General

wordless wednesday october edition

IMG 5744 w
Northrup

I found this post in my drafts. it was never published. It seems appropriate for this first day of October. For those who know the area you may remember that the power plant in the background was demolished earlier this year. The boat and the river of course are still the same. This was taken in early October 2012 from Lilydale regional park. . . which is by the way a great place for a fall bike ride or hike.

For Boomers

Is fall a good time to sell?

When I ask if it is a good time to sell I mean real estate of course. I remember when I used to work with one of the big real estate companies. They had this room called a resource room and in it they had marketing materials we could use. There was one a marketing piece for each season on why ______ is the best time to sell a house. I guess for those of us who sell houses it is always the best time to sell but for home owners it isn’t that simple.

There are advantages and disadvantages to selling any time of year. In general homes do not fetch as high of a price in the winter as they do in the spring but the difference isn’t huge and it all works out for home sellers who also wish to buy a home.

A couple of years ago I listed a home two days before Christmas. It sold after about 60 days on the market. It was priced right but not below market value and was in excellent shape, cleaned up and decluttered.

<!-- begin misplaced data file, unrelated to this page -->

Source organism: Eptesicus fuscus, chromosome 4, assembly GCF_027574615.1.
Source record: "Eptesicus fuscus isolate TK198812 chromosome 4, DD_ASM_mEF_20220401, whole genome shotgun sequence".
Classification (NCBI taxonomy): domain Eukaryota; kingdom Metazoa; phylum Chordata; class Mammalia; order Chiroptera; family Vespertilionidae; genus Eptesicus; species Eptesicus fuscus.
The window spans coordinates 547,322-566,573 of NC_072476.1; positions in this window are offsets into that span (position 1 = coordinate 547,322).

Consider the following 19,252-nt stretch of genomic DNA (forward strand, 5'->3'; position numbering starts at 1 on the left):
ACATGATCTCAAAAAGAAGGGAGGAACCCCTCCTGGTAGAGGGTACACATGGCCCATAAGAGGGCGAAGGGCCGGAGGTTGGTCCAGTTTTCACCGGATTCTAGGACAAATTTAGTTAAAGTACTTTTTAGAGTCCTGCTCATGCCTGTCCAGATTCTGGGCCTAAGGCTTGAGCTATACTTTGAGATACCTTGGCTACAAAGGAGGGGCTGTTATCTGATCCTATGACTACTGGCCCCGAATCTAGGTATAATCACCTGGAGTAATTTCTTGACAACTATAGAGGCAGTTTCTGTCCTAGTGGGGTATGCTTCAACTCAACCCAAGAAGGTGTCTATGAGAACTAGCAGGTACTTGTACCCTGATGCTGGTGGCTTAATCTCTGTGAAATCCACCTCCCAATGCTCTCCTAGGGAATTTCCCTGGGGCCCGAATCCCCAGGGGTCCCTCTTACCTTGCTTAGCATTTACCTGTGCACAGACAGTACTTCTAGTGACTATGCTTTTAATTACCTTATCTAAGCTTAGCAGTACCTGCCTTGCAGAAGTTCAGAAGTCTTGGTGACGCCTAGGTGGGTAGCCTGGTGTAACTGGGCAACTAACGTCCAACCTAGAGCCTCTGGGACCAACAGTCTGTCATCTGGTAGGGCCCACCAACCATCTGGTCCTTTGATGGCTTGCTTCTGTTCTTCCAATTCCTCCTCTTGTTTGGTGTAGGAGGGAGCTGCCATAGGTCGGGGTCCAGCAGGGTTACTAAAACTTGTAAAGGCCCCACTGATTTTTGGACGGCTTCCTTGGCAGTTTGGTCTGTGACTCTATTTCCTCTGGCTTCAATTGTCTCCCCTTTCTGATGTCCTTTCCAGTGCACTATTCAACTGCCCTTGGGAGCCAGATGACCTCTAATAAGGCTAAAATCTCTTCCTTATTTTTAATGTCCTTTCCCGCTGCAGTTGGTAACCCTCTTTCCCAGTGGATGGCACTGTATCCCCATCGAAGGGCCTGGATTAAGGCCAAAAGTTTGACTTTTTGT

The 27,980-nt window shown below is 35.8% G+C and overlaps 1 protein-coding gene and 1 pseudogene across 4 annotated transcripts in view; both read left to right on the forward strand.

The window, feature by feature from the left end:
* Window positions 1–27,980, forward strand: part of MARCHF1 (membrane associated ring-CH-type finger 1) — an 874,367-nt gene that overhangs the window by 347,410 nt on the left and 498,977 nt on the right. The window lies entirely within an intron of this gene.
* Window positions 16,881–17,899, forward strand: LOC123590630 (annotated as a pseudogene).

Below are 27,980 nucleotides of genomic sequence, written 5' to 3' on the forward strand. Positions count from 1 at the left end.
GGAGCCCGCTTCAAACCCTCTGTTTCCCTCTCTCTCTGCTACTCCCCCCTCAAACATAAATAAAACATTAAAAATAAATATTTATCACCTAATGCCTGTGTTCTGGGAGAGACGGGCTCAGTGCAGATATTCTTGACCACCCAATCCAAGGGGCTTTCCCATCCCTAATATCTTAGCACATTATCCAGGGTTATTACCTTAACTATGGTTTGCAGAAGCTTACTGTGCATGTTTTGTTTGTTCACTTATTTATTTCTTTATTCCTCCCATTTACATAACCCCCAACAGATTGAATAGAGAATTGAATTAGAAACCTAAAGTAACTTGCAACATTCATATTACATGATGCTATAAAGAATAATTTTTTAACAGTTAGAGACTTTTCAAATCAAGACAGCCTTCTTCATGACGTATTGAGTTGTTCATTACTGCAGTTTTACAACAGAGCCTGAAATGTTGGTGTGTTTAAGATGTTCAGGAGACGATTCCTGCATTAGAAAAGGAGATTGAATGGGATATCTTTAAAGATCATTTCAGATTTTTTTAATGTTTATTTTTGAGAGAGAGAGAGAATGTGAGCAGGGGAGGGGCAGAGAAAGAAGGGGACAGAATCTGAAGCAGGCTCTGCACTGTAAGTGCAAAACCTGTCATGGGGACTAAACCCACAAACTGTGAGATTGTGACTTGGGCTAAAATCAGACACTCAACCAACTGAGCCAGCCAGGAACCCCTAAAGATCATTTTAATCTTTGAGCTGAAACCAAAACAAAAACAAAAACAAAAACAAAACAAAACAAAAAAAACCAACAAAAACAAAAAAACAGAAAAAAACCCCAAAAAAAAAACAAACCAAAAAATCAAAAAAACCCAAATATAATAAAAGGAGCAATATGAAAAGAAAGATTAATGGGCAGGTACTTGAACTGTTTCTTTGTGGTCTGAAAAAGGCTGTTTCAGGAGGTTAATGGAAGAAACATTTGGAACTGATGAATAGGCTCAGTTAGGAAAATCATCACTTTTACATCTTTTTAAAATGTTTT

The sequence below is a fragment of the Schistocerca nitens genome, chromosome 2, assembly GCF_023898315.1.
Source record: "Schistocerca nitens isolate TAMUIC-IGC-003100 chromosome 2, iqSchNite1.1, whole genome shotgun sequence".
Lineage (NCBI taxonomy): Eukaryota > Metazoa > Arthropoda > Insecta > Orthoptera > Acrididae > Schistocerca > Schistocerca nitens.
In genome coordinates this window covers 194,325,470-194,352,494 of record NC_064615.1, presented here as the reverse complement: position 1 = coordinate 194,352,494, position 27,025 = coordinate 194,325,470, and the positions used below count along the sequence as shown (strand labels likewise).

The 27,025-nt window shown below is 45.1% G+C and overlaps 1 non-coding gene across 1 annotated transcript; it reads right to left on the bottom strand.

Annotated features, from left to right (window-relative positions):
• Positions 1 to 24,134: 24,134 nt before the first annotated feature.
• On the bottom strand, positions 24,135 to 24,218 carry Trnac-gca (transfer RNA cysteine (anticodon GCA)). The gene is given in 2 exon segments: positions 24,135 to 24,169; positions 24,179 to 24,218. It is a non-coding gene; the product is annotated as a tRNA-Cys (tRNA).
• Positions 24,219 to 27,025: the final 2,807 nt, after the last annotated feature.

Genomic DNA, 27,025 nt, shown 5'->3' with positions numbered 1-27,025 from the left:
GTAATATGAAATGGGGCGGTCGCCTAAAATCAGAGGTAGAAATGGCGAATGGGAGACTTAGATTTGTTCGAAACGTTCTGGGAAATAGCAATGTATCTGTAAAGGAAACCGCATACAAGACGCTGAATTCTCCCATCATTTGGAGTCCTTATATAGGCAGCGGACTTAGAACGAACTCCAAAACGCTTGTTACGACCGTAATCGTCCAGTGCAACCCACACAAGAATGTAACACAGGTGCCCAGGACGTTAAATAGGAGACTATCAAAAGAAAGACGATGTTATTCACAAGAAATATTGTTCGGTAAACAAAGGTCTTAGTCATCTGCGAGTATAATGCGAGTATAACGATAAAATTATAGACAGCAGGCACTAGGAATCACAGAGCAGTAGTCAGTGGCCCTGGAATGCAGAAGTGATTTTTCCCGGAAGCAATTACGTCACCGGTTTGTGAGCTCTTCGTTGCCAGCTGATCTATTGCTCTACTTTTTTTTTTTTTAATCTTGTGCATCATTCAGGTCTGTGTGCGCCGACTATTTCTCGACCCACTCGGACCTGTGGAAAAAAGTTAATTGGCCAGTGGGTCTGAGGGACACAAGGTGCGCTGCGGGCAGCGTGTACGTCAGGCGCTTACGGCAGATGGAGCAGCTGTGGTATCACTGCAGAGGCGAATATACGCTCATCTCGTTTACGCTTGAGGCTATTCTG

I have found that people who look at homes in the late fall and early winter are usually pretty motivated and it is the same with home sellers. The spring buying season actually gets started in January so in some cases putting a home on the market in the winter results in an offer in January or February when the prices start going up again.

So . . is fall a good time to sell? I can honestly answer that question with “it depends” but for me it is always a good time to sell a home because that is what I do.

Leaves

First Time Home Buyers

Closing dates

If you are one of my clients and are reading this please don’t worry. So far all closings are on schedule and I don’t anticipate any delays.

soldWhen  buyer makes an offer on a house the contract has to have a closing date in it. Occasionally I get an offer on one of my listings with a TBD (to be determined) date instead of a date. I usually fix it by having the sellers choose a date and then I put that in a counter offer. probably too much information for most but the point I am trying to make is that the contract to purchase has to have a closing date. All Minnesota contracts need to have starting and ending dates and page numbers are nice too but that is the subject for another day.

The closing date is not necessarily etched it stone. It is not at all usually for loan underwriters to have last minute requests that delay the closing. Usually both parties just agree to a new closing date. It can be aggravating and if the buyer or seller are not prepared for the possibility that there could be a change in the closing date the change is worse.